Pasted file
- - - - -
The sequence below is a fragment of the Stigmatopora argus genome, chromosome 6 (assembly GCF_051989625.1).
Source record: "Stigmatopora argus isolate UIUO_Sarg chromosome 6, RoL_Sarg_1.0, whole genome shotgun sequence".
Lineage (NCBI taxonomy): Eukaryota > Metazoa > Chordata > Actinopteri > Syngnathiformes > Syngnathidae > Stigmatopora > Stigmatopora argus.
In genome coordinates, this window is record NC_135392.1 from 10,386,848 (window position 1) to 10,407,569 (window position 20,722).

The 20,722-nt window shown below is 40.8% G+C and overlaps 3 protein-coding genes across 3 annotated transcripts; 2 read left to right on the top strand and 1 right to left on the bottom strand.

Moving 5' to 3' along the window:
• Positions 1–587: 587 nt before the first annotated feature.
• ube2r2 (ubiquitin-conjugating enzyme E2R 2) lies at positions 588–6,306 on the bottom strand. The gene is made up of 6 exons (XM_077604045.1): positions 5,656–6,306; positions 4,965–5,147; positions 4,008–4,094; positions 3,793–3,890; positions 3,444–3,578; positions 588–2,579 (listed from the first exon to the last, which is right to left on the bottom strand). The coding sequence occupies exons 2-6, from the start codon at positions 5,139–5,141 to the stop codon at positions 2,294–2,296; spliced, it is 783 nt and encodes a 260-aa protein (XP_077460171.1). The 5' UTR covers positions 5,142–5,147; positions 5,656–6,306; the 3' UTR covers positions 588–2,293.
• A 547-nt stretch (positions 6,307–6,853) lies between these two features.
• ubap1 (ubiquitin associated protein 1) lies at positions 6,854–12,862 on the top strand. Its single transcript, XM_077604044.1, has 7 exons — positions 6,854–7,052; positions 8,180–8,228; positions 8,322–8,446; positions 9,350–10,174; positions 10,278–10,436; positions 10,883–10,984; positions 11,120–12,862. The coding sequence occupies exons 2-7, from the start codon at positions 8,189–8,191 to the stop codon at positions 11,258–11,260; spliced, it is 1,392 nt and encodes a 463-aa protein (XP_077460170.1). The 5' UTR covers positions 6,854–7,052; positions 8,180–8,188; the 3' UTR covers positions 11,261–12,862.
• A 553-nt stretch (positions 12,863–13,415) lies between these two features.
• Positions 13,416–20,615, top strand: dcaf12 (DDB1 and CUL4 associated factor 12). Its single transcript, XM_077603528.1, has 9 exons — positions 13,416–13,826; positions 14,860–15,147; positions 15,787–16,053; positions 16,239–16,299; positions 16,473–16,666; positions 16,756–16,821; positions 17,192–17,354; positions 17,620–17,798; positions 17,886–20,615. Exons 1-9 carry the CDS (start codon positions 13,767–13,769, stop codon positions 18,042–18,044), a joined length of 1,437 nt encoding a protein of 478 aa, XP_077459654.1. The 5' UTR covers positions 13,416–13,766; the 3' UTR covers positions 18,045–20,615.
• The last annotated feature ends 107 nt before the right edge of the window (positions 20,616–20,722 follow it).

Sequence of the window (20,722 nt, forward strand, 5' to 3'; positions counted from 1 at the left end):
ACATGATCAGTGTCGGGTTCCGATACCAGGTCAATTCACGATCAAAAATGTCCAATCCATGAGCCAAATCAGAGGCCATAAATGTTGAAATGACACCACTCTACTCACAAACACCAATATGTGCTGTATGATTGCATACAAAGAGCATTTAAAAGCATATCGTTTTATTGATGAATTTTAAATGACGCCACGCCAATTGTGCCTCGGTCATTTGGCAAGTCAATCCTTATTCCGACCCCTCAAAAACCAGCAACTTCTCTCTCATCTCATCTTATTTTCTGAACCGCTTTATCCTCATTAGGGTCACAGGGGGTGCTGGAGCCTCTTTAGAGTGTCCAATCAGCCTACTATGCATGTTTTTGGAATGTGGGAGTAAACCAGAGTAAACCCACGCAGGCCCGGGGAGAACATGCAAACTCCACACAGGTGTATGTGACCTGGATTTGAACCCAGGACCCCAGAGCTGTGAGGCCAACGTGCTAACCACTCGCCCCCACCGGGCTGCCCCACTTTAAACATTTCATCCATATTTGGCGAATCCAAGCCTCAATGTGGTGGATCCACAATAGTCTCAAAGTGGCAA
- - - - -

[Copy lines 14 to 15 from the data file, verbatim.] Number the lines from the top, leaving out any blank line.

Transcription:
Sequence of the window (20,722 nt, forward strand, 5' to 3'; positions counted from 1 at the left end):
ACATGATCAGTGTCGGGTTCCGATACCAGGTCAATTCACGATCAAAAATGTCCAATCCATGAGCCAAATCAGAGGCCATAAATGTTGAAATGACACCACTCTACTCACAAACACCAATATGTGCTGTATGATTGCATACAAAGAGCATTTAAAAGCATATCGTTTTATTGATGAATTTTAAATGACGCCACGCCAATTGTGCCTCGGTCATTTGGCAAGTCAATCCTTATTCCGACCCCTCAAAAACCAGCAACTTCTCTCTCATCTCATCTTATTTTCTGAACCGCTTTATCCTCATTAGGGTCACAGGGGGTGCTGGAGCCTCTTTAGAGTGTCCAATCAGCCTACTATGCATGTTTTTGGAATGTGGGAGTAAACCAGAGTAAACCCACGCAGGCCCGGGGAGAACATGCAAACTCCACACAGGTGTATGTGACCTGGATTTGAACCCAGGACCCCAGAGCTGTGAGGCCAACGTGCTAACCACTCGCCCCCACCGGGCTGCCCCACTTTAAACATTTCATCCATATTTGGCGAATCCAAGCCTCAATGTGGTGGATCCACAATAGTCTCAAAGTGGCAA